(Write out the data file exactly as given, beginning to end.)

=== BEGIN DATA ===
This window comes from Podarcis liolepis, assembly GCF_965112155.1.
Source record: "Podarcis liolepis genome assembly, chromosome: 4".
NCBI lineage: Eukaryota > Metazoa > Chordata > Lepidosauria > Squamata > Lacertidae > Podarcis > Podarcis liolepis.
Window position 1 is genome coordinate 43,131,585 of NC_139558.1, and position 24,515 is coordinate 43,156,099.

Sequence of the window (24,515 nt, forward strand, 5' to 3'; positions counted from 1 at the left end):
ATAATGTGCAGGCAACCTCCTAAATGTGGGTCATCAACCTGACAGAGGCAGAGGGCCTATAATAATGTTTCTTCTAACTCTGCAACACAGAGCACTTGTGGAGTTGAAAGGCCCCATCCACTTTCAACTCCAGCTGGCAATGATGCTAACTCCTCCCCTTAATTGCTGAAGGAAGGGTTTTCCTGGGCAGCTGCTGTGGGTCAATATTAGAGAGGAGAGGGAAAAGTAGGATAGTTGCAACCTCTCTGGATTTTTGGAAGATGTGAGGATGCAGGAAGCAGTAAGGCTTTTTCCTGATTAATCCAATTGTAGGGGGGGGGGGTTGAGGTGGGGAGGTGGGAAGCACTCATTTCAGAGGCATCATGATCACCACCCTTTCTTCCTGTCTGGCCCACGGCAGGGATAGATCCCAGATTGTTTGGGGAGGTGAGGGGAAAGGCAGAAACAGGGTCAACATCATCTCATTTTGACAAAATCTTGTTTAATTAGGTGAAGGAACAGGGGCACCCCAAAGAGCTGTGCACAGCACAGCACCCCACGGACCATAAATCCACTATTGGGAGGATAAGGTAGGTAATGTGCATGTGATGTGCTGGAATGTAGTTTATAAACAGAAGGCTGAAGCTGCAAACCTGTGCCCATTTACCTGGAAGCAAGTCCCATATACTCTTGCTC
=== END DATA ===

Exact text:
This window comes from Podarcis liolepis, assembly GCF_965112155.1.
Source record: "Podarcis liolepis genome assembly, chromosome: 4".
NCBI lineage: Eukaryota > Metazoa > Chordata > Lepidosauria > Squamata > Lacertidae > Podarcis > Podarcis liolepis.
Window position 1 is genome coordinate 43,131,585 of NC_139558.1, and position 24,515 is coordinate 43,156,099.

Sequence of the window (24,515 nt, forward strand, 5' to 3'; positions counted from 1 at the left end):
ATAATGTGCAGGCAACCTCCTAAATGTGGGTCATCAACCTGACAGAGGCAGAGGGCCTATAATAATGTTTCTTCTAACTCTGCAACACAGAGCACTTGTGGAGTTGAAAGGCCCCATCCACTTTCAACTCCAGCTGGCAATGATGCTAACTCCTCCCCTTAATTGCTGAAGGAAGGGTTTTCCTGGGCAGCTGCTGTGGGTCAATATTAGAGAGGAGAGGGAAAAGTAGGATAGTTGCAACCTCTCTGGATTTTTGGAAGATGTGAGGATGCAGGAAGCAGTAAGGCTTTTTCCTGATTAATCCAATTGTAGGGGGGGGGGGTTGAGGTGGGGAGGTGGGAAGCACTCATTTCAGAGGCATCATGATCACCACCCTTTCTTCCTGTCTGGCCCACGGCAGGGATAGATCCCAGATTGTTTGGGGAGGTGAGGGGAAAGGCAGAAACAGGGTCAACATCATCTCATTTTGACAAAATCTTGTTTAATTAGGTGAAGGAACAGGGGCACCCCAAAGAGCTGTGCACAGCACAGCACCCCACGGACCATAAATCCACTATTGGGAGGATAAGGTAGGTAATGTGCATGTGATGTGCTGGAATGTAGTTTATAAACAGAAGGCTGAAGCTGCAAACCTGTGCCCATTTACCTGGAAGCAAGTCCCATATACTCTTGCTC